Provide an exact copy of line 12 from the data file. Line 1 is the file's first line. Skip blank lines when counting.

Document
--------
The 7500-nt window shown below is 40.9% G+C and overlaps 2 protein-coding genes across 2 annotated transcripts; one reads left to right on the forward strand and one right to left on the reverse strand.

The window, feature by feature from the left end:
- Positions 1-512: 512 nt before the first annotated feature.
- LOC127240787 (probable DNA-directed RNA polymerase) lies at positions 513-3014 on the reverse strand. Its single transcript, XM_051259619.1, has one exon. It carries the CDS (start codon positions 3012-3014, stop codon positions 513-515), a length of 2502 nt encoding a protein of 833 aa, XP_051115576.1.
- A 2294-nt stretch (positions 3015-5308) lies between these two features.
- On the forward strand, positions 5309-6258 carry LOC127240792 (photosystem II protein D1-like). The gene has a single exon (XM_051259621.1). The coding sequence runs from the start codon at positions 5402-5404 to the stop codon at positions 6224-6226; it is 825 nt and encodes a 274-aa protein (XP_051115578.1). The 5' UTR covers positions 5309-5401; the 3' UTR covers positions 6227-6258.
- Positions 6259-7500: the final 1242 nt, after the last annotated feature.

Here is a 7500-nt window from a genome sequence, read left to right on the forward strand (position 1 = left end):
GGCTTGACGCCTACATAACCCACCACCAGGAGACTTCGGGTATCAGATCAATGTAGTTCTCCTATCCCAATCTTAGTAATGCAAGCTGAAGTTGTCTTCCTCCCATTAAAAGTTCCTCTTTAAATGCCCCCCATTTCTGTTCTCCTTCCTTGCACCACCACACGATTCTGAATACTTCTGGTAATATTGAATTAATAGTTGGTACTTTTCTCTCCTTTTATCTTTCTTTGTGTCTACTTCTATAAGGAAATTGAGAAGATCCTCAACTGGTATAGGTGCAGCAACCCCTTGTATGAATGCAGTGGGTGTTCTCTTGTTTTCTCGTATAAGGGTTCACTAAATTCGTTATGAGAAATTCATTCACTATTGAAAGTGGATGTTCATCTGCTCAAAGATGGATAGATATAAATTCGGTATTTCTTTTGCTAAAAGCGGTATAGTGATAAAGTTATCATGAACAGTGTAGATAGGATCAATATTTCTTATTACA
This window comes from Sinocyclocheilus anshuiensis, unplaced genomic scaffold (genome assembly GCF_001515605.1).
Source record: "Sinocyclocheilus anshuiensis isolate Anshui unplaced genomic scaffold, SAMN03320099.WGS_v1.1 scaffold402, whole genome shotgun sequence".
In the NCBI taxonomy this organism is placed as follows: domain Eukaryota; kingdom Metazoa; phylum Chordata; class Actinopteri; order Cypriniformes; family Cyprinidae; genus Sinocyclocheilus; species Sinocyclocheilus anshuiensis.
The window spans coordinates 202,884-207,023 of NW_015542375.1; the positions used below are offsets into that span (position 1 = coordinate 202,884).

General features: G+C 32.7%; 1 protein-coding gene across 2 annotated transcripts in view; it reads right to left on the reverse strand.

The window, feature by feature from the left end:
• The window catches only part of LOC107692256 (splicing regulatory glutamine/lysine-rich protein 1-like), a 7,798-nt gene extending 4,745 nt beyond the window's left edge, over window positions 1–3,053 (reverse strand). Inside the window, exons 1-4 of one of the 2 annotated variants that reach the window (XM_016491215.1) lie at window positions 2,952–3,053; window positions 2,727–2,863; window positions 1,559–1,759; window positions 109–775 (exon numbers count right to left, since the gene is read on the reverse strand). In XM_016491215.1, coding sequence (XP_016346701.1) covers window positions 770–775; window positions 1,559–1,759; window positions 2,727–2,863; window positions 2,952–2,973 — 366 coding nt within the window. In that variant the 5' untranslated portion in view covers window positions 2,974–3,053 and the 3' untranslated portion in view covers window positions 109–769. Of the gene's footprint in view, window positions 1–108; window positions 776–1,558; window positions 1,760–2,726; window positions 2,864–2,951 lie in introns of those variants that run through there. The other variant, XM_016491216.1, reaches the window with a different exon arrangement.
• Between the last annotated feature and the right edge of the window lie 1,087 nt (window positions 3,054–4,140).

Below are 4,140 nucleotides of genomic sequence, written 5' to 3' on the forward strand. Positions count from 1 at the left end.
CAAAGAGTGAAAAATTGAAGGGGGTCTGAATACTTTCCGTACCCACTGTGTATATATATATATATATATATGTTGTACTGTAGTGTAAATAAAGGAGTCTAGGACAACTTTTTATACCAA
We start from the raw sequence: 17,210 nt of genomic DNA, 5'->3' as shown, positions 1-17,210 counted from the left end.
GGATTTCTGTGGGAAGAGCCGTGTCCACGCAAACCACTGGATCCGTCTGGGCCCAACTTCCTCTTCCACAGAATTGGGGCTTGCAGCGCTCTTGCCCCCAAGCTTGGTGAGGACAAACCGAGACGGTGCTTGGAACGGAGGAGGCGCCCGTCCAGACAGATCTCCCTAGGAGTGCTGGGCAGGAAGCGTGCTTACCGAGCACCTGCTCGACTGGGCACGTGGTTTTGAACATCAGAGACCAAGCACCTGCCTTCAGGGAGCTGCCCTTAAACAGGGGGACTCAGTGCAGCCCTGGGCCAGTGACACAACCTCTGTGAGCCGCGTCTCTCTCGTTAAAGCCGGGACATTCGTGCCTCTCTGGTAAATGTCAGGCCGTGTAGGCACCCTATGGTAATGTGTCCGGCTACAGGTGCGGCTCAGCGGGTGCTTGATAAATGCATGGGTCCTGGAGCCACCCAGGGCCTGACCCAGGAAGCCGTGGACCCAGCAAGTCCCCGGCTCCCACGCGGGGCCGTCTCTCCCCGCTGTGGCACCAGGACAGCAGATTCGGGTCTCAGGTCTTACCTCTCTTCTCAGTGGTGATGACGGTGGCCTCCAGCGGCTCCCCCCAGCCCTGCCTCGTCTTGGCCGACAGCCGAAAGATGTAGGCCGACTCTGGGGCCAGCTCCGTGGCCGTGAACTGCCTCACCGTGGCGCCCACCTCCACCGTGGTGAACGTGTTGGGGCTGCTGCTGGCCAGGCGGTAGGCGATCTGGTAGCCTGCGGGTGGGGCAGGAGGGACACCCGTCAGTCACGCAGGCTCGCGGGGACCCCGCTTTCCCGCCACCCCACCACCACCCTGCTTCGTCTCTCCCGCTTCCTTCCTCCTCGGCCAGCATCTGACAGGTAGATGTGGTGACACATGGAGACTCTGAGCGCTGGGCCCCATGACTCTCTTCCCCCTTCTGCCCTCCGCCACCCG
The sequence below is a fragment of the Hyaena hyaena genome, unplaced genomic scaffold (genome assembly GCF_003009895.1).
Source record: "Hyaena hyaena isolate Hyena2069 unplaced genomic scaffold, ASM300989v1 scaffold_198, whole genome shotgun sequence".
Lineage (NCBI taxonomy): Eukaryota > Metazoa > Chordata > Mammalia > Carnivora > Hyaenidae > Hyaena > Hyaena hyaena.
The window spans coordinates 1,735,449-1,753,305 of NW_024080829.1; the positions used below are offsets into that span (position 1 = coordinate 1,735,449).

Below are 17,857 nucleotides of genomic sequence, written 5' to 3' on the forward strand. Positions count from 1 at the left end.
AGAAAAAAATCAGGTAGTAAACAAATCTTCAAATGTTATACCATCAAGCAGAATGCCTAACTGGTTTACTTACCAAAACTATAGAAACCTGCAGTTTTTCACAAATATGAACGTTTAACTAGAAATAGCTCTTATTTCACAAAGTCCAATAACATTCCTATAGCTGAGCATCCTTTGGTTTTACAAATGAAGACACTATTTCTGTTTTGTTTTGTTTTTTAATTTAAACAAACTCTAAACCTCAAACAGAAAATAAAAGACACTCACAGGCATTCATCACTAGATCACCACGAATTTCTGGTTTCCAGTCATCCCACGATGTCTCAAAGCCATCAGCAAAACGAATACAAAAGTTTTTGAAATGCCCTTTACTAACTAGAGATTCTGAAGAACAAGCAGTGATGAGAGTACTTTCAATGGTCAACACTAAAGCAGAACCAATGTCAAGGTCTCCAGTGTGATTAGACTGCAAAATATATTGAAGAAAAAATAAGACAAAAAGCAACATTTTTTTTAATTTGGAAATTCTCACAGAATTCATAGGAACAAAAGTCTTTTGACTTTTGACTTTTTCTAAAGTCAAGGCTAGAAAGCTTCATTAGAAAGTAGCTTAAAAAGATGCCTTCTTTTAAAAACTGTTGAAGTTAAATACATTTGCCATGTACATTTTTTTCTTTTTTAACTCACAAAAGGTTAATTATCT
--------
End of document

In the NCBI taxonomy this organism is placed as follows: domain Eukaryota; kingdom Metazoa; phylum Chordata; class Actinopteri; order Cypriniformes; family Cyprinidae; genus Sinocyclocheilus; species Sinocyclocheilus anshuiensis.